The public has until June 7 to comment on the policies, which are designed to clarify immigration regulations for IEPs and “bridge” programmes – university based courses that prepare international students for US degree programmes. The policies cover areas such as conditional admission, certification of programmes and student visa issuance.
However, EnglishUSA (previously known as American Association of Intensive English Programs) has confirmed it is preparing a formal response to the draft policies.
“SEVP is starting to create educational policy, rather than immigration regulation”
One of its main concerns surrounds new policy on Form I-20s, the visa allowing entry to the US for academic and language students. SEVP’s guidance states: “A student must meet all standards for admission before issuance of the Form I-20. A conditionally admitted student does not meet all standard for admission therefore a DSO [designated school official] cannot issue a Form I-20 to a conditionally admitted a student.”
EnglishUSA believes the policy, which was first floated last October, complicates the admissions process by charging extra fees and requiring students to resubmit their financial documents. Patti Juza, immediate past vice-president for advocacy at English USA, said that the admissions criteria in the draft required revision.
“In order to comply with the new guidance and remain competitive, will colleges and universities alter their admissions criteria? No longer require high school diplomas for undergraduate admission, or drop English language requirements for graduate programmes?” she said in an email to The PIE News.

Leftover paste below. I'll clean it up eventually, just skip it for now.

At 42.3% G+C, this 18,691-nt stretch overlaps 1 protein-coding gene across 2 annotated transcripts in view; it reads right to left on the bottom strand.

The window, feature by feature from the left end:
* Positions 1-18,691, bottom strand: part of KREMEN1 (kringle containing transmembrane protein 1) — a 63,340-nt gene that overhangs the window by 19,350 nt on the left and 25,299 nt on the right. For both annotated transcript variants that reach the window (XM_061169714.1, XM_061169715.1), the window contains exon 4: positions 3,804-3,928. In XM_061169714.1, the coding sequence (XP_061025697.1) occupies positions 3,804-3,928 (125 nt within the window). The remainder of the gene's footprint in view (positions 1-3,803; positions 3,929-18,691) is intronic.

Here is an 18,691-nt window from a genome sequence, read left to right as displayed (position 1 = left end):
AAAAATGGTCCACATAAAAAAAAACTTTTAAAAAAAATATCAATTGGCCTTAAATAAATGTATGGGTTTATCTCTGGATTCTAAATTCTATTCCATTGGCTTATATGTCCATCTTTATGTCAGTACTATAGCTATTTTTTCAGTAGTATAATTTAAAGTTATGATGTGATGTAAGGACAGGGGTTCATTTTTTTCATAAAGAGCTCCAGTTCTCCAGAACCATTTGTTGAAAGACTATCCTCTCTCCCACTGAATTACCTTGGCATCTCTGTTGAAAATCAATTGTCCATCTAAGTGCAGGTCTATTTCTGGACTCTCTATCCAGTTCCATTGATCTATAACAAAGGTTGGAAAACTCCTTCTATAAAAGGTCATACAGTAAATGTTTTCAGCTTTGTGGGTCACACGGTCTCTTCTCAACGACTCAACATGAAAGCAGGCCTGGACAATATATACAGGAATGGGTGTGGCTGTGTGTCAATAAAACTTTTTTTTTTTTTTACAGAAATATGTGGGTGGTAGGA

The draft also lays out general guidelines for university-based bridge programmes. It calls for all schools to be SEVP-certified and for all academic coursework to count towards the graduation requirements of a degree programme at the university.
“SEVP recognises that the purpose of these programmes is to provide a pathway to another programme of study,” the draft states, adding that a “discretionary threshold of one year for the expected length of this programme type” has been instituted. Longer bridge programmes may be approved after additional information is provided, it adds.
However, English USA is concerned difficulties will arise for students who need more than one year of pre-university preparation, and that “SEVP is starting to create educational policy, rather than immigration regulation”.
“We do want to issue visas; we don’t want to refuse them”
SEVP was launched under the US Homeland Security Department and works closely with the US State Department to monitor all international students and visitors who come to the USA. Officials were available for questioning during a “Hot Topics in SEVIS and Visas for Intensive English Programs” seminar at the NAFSA conference in St Louis last week. Educators were left disappointed when they admitted that they had not read the published draft policy before the meeting.
“Many of us would like to provide substantive, thoughtful feedback to the draft guidance. Being able to ask clarification questions during the session would have assisted us in providing better quality responses to SEVP’s request [for comment],” said Juza.
Speaking on behalf of the US State Department, Nancy McCarthy tried to reassure delegates, citing F1 (full time) student visa figures from September 2012 were up to 4,486, 717 from 4,470,385 in 2011 and 385, 210 in 2010. “We do want to issue visas; we don’t want to refuse them,” she added.
Update: SEVP has extended the feedback period to June 14, 2013 in which the public can provide feedback through the Study in the States website.